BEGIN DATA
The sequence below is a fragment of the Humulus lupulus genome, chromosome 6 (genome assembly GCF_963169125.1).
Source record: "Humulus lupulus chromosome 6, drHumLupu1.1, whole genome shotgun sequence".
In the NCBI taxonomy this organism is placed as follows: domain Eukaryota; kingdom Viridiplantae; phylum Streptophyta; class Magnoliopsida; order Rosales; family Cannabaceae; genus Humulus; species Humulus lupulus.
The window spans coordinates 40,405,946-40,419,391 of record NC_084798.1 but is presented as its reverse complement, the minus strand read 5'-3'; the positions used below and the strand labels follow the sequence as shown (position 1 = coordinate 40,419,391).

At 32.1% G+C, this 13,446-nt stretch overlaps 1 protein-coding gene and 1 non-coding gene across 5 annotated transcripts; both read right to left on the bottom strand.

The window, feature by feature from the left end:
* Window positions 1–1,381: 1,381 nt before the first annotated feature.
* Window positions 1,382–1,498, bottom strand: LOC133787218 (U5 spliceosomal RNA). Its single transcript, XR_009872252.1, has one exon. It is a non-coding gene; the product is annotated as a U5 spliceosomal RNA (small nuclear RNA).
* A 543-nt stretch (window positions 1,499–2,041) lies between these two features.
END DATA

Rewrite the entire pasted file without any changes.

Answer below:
The sequence below is a fragment of the Humulus lupulus genome, chromosome 6 (genome assembly GCF_963169125.1).
Source record: "Humulus lupulus chromosome 6, drHumLupu1.1, whole genome shotgun sequence".
In the NCBI taxonomy this organism is placed as follows: domain Eukaryota; kingdom Viridiplantae; phylum Streptophyta; class Magnoliopsida; order Rosales; family Cannabaceae; genus Humulus; species Humulus lupulus.
The window spans coordinates 40,405,946-40,419,391 of record NC_084798.1 but is presented as its reverse complement, the minus strand read 5'-3'; the positions used below and the strand labels follow the sequence as shown (position 1 = coordinate 40,419,391).

At 32.1% G+C, this 13,446-nt stretch overlaps 1 protein-coding gene and 1 non-coding gene across 5 annotated transcripts; both read right to left on the bottom strand.

The window, feature by feature from the left end:
* Window positions 1–1,381: 1,381 nt before the first annotated feature.
* Window positions 1,382–1,498, bottom strand: LOC133787218 (U5 spliceosomal RNA). Its single transcript, XR_009872252.1, has one exon. It is a non-coding gene; the product is annotated as a U5 spliceosomal RNA (small nuclear RNA).
* A 543-nt stretch (window positions 1,499–2,041) lies between these two features.